When one narrows ones focus down to the Bible the question “did the earthly temple sometimes stand for the whole cosmos?” needs to be reconsidered.  It is perhaps best to think about it in relation to the question of whether the earthly temple stood as a replication of the heavenly temple.  Of this latter thesis there ought to be no argument, for as Exodus 25:9 and 40 show, God gave Moses a blueprint to follow assiduously.  And the enlargement on this given by the author of Hebrews fills out the picture when he calls Jesus in His High Priestly function,

a Minister of the sanctuary and of the true tabernacle which the Lord erected… – Hebrews 8:2[12]

On the face of it this plainly indicates that there is a “true tabernacle” in heaven of which the earthly one was a replica.  But once this is accepted then the temple = cosmos motif seems less viable, because it would seem to go too far to assert that the heavenly temple itself symbolized the whole cosmos.  This would force one to have to assert a double symbolism; (1) temple = cosmos plus (2) earthly temple = heavenly temple.  Unless the entirety of heaven is right now “the true tabernacle”, which is not the impression one gets from reading Hebrews 8 and 9, then the (1) temple = cosmos parallel won’t work.  This impression is sustained by recalling the picture of New Jerusalem in Revelation 21 and 22, which is clearly distinguished from heaven (Rev. 21:2-3).

What this means is that since the true tabernacle is not coextensive even with heaven it cannot picture the cosmos, and for the same reason it cannot represent the cosmos as three-tiered as is maintained by Beale.  (more…)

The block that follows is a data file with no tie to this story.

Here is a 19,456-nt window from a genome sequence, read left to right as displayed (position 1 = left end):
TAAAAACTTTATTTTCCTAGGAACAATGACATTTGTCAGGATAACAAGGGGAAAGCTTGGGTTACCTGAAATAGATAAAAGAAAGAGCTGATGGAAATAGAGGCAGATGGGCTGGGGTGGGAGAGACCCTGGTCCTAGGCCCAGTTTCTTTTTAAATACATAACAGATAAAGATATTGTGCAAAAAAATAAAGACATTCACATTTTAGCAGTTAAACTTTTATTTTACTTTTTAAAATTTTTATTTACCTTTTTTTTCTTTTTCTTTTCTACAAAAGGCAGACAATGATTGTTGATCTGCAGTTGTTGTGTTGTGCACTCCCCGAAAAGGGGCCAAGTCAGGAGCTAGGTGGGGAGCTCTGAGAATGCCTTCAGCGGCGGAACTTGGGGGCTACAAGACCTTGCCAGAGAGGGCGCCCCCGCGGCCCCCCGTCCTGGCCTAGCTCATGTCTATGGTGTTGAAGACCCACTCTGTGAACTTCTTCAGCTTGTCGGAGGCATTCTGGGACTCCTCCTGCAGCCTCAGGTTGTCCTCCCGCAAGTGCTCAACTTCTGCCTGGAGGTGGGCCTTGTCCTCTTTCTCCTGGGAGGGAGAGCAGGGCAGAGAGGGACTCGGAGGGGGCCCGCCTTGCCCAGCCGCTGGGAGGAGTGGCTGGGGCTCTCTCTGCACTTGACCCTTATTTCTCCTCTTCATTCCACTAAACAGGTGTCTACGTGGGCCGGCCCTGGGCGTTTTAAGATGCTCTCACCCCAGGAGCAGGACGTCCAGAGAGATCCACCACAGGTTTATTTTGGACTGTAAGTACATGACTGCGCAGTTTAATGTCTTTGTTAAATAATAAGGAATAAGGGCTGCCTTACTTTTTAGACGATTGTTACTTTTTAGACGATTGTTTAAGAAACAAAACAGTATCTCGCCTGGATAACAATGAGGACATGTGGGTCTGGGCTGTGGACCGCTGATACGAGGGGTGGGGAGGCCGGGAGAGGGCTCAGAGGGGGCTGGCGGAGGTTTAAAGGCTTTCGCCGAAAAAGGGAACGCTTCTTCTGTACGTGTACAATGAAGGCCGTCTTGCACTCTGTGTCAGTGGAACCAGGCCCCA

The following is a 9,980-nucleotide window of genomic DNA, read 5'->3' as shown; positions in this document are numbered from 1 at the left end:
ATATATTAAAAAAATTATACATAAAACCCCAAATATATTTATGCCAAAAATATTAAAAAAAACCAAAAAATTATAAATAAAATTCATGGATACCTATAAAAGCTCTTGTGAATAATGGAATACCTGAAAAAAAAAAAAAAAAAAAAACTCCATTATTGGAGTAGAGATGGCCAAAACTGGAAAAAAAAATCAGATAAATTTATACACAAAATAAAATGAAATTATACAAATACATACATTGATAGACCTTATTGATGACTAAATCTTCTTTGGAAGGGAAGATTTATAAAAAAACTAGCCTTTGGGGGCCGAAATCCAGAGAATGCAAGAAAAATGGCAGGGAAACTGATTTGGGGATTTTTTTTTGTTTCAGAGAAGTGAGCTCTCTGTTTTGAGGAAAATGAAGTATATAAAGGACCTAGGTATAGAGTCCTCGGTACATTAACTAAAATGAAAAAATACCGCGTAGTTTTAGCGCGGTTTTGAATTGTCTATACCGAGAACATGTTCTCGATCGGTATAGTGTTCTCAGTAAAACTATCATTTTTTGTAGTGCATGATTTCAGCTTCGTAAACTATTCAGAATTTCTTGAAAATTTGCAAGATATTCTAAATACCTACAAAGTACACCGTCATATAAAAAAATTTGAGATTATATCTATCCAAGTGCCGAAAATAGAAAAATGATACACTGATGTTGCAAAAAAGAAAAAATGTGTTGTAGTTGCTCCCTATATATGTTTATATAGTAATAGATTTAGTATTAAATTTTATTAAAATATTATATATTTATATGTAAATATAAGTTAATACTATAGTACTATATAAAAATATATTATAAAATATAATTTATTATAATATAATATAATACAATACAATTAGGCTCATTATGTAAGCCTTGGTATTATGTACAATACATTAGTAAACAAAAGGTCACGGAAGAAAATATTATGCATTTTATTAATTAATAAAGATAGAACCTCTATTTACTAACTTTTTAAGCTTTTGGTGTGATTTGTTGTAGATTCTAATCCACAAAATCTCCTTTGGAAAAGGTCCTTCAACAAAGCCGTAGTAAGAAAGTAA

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The Cosmic Temple and Spiritualized Eschatology (Pt.2)

Part One

Firmer Ground

Following the biblical narrative it appears that the design and furnishings of the tabernacle/temple have some correspondence with the Paradise which Adam forfeited.  This “remembrance” would only increase the sense of what was lost and what the Promised One (Gen. 3:15) would restore.  It would act as an encouragement to faith.  And the expectation would only be heightened once it was also revealed that the sanctuary was modeled after one in heaven (Exod. 25:9; Heb. 8:1-5).[1]  These ideas taken together form the backdrop for viewing the earthly temple sanctuary as a place of meeting between God and (one) man.[2]  Once the Redeemer completes eventually His work[3] however, all saints may enter the true Holy Place (cf. Rev. 21:21-26).

If this view is accepted then neither Eden nor the later temple should be seen, in the first place, as a model of the whole Cosmos, but as a “pattern” or “imitation” of “the true tabernacle, which the Lord pitched, not man.” (Heb. 8:2).[4]  Of course, if the true sanctuary does model the Cosmos then so would the copy.[5]

Cosmic Temple and Typology

However, the usual way this idea is presented in evangelical theology is as a theological motif: a launching pad for a certain typological reading of biblical eschatology.  This motif also depends much on seeing parallels in the way the ancients in other civilizations built their temples to represent their understanding of the universe.  As we’ve seen, sometimes the idea of Eden as a tri-tiered arrangement of garden, land of Eden, and outlying lands is invoked.[6]  Then extrapolation takes over, as one inference is laid upon another.

As imagination kicks into top gear we soon have Adam the priest-sentinel charged with pushing out the borders of Paradise into the wild spaces beyond his habitat while combating the evils which dwell there.  Adam does this so as to supposedly reenact the struggle of God against Chaos in Creation week.[7]  As the biblical story continues Abraham and Israel are “new Adams”[8]  doomed to recapitulate the same scenario, which only ends with Jesus, who, in His resurrection, empowers the Church (which is seen as the “new Israel”) to finish the job.  Presumably Adam (and the other “Adams”) was expected to do this feat literally, but it is now being done spiritually by Christ in the Church.

So according to Beale, who has written many pages describing the garden of Eden as a temple,